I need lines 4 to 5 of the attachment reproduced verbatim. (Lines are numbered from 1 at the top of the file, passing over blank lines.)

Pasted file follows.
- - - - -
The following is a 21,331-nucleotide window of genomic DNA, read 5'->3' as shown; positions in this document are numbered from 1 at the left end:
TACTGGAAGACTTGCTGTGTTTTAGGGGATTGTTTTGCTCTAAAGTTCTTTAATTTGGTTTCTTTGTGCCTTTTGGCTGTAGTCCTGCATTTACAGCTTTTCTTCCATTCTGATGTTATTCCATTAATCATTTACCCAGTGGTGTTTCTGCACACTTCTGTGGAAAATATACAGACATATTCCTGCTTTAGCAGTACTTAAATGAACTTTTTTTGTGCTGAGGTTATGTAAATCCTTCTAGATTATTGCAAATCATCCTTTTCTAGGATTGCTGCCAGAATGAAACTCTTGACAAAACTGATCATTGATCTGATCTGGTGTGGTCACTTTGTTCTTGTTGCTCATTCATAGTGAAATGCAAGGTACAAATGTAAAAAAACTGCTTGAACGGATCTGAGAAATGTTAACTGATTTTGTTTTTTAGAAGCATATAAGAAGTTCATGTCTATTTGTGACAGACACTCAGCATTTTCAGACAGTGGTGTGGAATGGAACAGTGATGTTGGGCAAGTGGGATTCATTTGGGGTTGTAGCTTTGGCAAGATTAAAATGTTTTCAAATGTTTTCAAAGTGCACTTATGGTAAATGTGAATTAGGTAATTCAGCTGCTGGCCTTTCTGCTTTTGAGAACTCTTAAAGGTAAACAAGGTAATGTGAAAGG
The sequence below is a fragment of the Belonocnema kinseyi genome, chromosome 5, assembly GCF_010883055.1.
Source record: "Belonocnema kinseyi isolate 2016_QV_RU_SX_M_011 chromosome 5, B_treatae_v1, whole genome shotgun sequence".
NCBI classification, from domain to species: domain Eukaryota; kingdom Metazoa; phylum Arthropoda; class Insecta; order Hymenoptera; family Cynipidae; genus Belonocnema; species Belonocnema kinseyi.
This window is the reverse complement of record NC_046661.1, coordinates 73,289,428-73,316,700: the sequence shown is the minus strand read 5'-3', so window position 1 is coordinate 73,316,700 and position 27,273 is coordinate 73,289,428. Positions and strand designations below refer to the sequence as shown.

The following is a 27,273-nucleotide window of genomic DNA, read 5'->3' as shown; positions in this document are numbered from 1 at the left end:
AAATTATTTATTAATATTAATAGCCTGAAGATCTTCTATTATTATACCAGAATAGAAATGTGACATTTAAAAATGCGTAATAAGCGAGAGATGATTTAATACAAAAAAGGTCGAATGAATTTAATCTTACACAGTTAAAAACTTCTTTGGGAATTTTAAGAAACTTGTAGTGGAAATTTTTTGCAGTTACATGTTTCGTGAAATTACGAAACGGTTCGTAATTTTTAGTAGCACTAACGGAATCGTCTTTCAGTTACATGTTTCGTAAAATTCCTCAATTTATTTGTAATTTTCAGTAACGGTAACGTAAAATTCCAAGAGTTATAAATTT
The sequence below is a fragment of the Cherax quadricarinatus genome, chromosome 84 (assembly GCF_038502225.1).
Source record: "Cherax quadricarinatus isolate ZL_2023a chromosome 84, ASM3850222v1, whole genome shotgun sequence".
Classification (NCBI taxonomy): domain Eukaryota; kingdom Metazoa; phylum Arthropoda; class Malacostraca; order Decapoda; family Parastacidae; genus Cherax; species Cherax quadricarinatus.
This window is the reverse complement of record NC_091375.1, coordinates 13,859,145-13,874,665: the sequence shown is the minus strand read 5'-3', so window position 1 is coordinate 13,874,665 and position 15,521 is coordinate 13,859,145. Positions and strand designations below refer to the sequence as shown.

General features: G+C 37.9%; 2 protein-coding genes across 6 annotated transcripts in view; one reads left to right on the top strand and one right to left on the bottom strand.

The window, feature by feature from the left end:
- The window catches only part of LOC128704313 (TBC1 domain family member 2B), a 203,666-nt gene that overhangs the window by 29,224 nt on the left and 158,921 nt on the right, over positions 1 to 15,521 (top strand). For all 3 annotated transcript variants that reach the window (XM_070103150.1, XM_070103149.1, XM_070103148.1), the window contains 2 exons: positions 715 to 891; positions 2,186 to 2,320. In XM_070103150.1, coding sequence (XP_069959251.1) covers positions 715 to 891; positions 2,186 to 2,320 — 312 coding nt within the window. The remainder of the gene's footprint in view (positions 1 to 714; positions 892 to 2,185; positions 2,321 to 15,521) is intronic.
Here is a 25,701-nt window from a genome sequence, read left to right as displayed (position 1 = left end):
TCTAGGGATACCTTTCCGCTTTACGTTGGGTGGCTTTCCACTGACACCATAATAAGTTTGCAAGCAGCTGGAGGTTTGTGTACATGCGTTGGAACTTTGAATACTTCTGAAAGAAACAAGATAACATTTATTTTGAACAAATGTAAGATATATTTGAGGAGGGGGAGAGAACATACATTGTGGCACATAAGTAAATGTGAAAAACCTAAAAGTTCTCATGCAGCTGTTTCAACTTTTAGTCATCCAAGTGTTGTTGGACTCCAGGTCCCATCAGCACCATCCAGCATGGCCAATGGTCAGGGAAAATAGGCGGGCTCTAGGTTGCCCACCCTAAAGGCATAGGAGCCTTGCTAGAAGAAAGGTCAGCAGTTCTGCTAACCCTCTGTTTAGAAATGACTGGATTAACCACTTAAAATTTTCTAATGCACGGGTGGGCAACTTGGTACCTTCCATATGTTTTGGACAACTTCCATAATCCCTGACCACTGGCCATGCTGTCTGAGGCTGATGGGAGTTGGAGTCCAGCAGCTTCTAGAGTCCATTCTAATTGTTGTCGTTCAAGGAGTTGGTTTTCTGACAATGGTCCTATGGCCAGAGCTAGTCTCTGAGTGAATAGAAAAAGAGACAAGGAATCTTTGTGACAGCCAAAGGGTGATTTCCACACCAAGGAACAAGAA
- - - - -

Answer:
Source record: "Belonocnema kinseyi isolate 2016_QV_RU_SX_M_011 chromosome 5, B_treatae_v1, whole genome shotgun sequence".
NCBI classification, from domain to species: domain Eukaryota; kingdom Metazoa; phylum Arthropoda; class Insecta; order Hymenoptera; family Cynipidae; genus Belonocnema; species Belonocnema kinseyi.